‘Stairway to Heaven’ official faces corruption charges
Investigation into politician's affairs is linked to the wider graft probe involving the former security czar Zhou Yongkang, according to a mainland media report
A former government official in Sichuan province has become the latest politician to face prosecution after he was investigated by the country’s anti-corruption watchdog.
Pu Zhong, a former deputy mayor of Yaan, has been accused of “serious disciplinary violations” as well as criminal offences, the Central Commission for Discipline Inspection said in a brief statement. The case has been handed over to prosecutors.
One part of the investigation centres on the high cost of a set of steps scaling a mountainside in the city, dubbed the “Stairway to Heaven”, the Shanghai-based Oriental Morning Post reported.
Pu was detained for investigation in November, together with Xu Mengjia, the former Communist Party secretary in Yaan, the newspaper said.
Xu was removed from his post in November for serious discipline violations, according to earlier official statements.
Pu and Xu were allegedly implicated in the graft investigation into Li Chongxi, a former top member of the political advisory body in Sichuan, the newspaper reported.
Li was a former aide to Zhou Yongkang, the retired national security tsar who is also at the centre of a top-level corruption investigation.
Citing sources close to the Yaan government, the newspaper reported that Pu and Xu backed the construction in 2009 of the 20-million yuan (HK$25 million) series of steps, 226-metres long, that scale up the side of a mountain in a local park.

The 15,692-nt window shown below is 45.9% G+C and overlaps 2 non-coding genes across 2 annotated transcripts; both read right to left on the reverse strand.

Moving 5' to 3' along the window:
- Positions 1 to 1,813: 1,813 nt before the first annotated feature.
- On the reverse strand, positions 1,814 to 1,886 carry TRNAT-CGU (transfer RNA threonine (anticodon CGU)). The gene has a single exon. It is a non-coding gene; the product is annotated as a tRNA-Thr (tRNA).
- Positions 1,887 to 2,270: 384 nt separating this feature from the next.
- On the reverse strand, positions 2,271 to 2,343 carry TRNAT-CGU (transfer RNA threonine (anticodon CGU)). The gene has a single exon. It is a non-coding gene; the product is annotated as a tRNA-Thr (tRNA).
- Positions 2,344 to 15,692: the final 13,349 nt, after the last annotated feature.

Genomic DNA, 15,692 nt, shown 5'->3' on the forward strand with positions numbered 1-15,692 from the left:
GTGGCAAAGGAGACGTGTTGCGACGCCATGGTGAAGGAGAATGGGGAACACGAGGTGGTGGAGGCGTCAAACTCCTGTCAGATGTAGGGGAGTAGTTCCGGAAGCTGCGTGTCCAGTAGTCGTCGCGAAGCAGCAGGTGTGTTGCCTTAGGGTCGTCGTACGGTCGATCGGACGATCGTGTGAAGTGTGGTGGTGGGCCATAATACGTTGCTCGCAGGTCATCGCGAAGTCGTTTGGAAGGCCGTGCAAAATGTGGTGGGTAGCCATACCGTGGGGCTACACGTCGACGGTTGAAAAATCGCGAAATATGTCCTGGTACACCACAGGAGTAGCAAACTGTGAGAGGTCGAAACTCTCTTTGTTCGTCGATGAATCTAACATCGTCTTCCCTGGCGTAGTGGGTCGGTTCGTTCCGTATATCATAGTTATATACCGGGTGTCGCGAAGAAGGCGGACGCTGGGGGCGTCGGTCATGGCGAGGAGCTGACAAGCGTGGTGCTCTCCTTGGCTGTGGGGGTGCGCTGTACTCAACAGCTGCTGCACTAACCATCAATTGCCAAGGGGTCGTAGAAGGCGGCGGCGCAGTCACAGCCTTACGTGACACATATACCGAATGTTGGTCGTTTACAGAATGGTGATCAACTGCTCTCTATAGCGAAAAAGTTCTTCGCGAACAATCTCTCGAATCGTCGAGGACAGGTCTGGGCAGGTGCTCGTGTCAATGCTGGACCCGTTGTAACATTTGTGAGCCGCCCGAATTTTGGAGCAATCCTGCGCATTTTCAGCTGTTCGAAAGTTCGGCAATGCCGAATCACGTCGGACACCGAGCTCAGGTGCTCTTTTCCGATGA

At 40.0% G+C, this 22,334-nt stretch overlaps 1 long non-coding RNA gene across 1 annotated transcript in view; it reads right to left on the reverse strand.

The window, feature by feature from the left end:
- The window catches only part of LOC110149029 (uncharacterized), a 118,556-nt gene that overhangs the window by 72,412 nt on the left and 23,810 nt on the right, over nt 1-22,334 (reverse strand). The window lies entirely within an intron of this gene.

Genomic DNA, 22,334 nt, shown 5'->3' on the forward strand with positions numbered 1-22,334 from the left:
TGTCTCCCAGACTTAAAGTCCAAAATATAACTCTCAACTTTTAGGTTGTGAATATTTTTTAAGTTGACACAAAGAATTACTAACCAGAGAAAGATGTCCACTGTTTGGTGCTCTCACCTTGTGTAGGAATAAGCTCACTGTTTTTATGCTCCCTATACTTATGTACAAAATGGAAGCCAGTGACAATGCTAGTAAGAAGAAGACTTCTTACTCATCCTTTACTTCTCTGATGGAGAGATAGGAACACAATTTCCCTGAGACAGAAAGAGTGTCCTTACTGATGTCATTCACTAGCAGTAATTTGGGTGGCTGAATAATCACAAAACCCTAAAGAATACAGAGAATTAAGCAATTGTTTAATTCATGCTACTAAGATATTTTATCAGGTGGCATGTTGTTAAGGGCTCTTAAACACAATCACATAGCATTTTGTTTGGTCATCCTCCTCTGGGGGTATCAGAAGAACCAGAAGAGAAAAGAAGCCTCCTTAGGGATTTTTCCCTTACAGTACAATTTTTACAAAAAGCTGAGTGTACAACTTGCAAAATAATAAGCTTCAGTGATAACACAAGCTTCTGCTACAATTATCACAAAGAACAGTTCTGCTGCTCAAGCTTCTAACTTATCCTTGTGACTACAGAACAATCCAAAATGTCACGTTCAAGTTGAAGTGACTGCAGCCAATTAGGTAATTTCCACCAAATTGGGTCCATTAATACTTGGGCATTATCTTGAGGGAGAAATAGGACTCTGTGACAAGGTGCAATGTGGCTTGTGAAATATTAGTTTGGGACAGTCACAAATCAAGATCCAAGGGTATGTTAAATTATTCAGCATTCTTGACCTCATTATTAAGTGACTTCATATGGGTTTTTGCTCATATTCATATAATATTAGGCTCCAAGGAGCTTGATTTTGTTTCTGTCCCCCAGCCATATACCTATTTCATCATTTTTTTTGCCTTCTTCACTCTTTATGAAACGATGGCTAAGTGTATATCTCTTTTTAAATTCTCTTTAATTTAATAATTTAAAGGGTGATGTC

The project was aimed at increasing the number of visitors.
The claim was questioned by some officials as there is already another set of steps in the park, the newspaper reported.
The initial budget for the project was 10 million yuan, but construction costs nearly doubled.
The report quoted anonymous sources as saying a fung shui master had suggested the ladder could help officials move faster to higher positions in their careers, too.
Xu took on the role of Yaan party chief in 2006.
The city was hit by a 6.6 magnitude earthquake in April last year that killed 196 people and injured more than 10,000.
Earlier allegations emerged online that Xu had exaggerated the damage caused to cheat the central government of more relief funds.
Soon after the quake, Xu was interrupted by a state television presenter in a live broadcast after he spent too much time praising the disaster relief effort by provincial leaders instead of giving a detailed account of the situation on the ground.
Yaan officials who spoke to the newspaper also criticised Xu for failing to boost the economy during his seven-year tenure.